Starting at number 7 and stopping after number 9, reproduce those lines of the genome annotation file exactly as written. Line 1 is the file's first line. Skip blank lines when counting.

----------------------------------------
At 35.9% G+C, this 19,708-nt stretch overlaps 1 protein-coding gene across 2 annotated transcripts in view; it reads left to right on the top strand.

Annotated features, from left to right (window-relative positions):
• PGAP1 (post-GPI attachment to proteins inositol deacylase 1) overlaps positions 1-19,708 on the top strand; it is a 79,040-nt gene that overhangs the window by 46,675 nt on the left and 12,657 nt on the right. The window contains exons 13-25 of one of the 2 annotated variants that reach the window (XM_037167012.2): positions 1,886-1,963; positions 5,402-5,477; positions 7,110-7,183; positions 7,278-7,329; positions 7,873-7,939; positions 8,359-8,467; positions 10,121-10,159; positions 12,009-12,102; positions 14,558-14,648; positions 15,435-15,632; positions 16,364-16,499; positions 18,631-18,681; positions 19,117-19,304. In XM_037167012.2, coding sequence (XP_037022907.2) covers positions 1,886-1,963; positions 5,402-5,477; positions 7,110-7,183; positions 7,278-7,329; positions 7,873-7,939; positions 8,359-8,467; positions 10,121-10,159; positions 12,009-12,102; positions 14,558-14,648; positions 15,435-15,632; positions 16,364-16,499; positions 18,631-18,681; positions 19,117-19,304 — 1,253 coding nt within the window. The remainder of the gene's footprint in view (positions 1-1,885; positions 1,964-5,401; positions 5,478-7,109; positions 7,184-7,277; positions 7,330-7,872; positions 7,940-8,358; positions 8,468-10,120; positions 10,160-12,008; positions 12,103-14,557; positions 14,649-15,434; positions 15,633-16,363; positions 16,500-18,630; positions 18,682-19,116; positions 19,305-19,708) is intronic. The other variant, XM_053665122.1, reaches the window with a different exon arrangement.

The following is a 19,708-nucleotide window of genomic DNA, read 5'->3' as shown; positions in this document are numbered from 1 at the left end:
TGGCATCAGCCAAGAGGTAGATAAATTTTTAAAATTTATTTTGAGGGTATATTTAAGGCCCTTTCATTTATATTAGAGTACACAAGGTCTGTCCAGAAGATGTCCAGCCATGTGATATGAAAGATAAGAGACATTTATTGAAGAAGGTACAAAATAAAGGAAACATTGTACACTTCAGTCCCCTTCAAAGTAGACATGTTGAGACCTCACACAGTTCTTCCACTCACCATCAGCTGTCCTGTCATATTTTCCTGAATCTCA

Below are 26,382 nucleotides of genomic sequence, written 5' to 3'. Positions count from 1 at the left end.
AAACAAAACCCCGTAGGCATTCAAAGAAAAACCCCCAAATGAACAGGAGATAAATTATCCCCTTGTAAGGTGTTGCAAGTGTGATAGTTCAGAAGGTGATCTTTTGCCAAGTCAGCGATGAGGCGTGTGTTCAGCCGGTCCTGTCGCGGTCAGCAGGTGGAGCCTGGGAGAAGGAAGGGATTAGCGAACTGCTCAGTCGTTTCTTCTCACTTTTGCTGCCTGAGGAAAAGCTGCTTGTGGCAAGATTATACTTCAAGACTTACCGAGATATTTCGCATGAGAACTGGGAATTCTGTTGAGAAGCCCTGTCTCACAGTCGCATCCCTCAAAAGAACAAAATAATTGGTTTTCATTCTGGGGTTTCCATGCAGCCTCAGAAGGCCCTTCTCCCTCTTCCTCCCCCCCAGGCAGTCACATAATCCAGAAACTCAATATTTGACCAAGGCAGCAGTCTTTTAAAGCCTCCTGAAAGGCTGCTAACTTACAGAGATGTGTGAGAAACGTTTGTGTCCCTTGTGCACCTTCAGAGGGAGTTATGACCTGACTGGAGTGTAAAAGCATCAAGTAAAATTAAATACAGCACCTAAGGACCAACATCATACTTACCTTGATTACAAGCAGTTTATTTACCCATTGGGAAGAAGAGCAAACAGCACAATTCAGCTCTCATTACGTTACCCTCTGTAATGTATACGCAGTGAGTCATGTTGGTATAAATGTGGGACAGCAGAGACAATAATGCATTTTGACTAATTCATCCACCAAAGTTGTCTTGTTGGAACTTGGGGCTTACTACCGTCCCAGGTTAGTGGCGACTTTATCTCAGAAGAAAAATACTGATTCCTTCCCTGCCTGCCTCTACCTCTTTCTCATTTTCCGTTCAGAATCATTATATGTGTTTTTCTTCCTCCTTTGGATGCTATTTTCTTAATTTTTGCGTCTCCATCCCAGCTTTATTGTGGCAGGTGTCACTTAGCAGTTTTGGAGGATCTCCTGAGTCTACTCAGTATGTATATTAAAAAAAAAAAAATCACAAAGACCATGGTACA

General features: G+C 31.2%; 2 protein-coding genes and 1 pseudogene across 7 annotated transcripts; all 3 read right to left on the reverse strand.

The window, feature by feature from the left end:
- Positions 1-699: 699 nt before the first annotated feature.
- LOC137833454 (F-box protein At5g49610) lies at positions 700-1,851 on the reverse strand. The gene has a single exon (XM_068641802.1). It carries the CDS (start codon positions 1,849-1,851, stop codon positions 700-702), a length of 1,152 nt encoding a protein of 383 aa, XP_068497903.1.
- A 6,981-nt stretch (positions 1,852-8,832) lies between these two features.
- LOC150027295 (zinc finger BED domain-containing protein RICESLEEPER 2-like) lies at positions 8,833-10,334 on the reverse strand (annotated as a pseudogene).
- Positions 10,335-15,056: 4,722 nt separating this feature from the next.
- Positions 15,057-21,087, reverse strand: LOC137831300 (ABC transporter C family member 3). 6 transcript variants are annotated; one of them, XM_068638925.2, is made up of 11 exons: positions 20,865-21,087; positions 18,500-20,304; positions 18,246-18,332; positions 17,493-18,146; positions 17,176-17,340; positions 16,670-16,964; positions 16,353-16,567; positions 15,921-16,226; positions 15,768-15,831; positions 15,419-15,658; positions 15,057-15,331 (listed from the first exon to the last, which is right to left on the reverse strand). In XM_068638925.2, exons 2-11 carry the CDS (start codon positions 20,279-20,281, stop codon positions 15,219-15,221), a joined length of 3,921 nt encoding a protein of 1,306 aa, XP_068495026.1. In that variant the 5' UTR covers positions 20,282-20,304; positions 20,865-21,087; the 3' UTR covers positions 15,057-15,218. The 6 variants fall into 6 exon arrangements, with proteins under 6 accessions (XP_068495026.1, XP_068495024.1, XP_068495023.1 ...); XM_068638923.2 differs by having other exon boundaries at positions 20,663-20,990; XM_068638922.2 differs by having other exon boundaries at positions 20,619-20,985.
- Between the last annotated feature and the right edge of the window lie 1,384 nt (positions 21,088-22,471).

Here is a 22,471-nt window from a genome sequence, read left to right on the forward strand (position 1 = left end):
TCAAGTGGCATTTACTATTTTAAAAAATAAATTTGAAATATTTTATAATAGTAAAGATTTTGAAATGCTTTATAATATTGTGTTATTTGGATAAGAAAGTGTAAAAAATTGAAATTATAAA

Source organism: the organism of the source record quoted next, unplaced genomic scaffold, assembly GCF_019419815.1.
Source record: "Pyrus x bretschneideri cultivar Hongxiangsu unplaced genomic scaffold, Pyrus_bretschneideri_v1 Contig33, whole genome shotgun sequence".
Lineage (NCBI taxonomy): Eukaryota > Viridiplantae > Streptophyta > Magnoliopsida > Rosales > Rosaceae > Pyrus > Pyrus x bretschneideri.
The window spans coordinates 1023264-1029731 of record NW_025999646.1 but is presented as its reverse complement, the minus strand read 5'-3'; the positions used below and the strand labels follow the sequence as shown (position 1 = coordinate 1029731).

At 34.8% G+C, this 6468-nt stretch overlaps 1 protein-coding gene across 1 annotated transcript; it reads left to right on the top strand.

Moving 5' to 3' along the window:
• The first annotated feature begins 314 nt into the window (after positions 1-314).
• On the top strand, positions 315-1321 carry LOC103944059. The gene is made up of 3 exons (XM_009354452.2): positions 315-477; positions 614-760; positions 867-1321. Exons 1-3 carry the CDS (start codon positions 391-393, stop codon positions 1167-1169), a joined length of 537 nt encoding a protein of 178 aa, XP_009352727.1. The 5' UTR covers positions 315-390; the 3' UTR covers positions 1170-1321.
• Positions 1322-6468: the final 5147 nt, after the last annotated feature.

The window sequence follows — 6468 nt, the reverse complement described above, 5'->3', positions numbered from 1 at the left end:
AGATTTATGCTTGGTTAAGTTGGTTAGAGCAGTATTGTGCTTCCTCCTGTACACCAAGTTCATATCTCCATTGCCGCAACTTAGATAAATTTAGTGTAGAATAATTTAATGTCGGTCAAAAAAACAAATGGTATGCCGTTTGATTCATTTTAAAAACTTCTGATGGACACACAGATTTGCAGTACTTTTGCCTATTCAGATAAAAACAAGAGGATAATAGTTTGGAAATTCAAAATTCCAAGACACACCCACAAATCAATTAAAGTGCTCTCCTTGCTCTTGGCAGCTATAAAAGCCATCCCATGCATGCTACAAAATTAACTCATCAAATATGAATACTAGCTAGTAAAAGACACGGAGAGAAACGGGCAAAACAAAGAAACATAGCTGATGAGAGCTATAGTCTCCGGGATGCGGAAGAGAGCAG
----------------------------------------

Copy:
AAACAAAACCCCGTAGGCATTCAAAGAAAAACCCCCAAATGAACAGGAGATAAATTATCCCCTTGTAAGGTGTTGCAAGTGTGATAGTTCAGAAGGTGATCTTTTGCCAAGTCAGCGATGAGGCGTGTGTTCAGCCGGTCCTGTCGCGGTCAGCAGGTGGAGCCTGGGAGAAGGAAGGGATTAGCGAACTGCTCAGTCGTTTCTTCTCACTTTTGCTGCCTGAGGAAAAGCTGCTTGTGGCAAGATTATACTTCAAGACTTACCGAGATATTTCGCATGAGAACTGGGAATTCTGTTGAGAAGCCCTGTCTCACAGTCGCATCCCTCAAAAGAACAAAATAATTGGTTTTCATTCTGGGGTTTCCATGCAGCCTCAGAAGGCCCTTCTCCCTCTTCCTCCCCCCCAGGCAGTCACATAATCCAGAAACTCAATATTTGACCAAGGCAGCAGTCTTTTAAAGCCTCCTGAAAGGCTGCTAACTTACAGAGATGTGTGAGAAACGTTTGTGTCCCTTGTGCACCTTCAGAGGGAGTTATGACCTGACTGGAGTGTAAAAGCATCAAGTAAAATTAAATACAGCACCTAAGGACCAACATCATACTTACCTTGATTACAAGCAGTTTATTTACCCATTGGGAAGAAGAGCAAACAGCACAATTCAGCTCTCATTACGTTACCCTCTGTAATGTATACGCAGTGAGTCATGTTGGTATAAATGTGGGACAGCAGAGACAATAATGCATTTTGACTAATTCATCCACCAAAGTTGTCTTGTTGGAACTTGGGGCTTACTACCGTCCCAGGTTAGTGGCGACTTTATCTCAGAAGAAAAATACTGATTCCTTCCCTGCCTGCCTCTACCTCTTTCTCATTTTCCGTTCAGAATCATTATATGTGTTTTTCTTCCTCCTTTGGATGCTATTTTCTTAATTTTTGCGTCTCCATCCCAGCTTTATTGTGGCAGGTGTCACTTAGCAGTTTTGGAGGATCTCCTGAGTCTACTCAGTATGTATATTAAAAAAAAAAAAATCACAAAGACCATGGTACA

General features: G+C 31.2%; 2 protein-coding genes and 1 pseudogene across 7 annotated transcripts; all 3 read right to left on the reverse strand.

The window, feature by feature from the left end: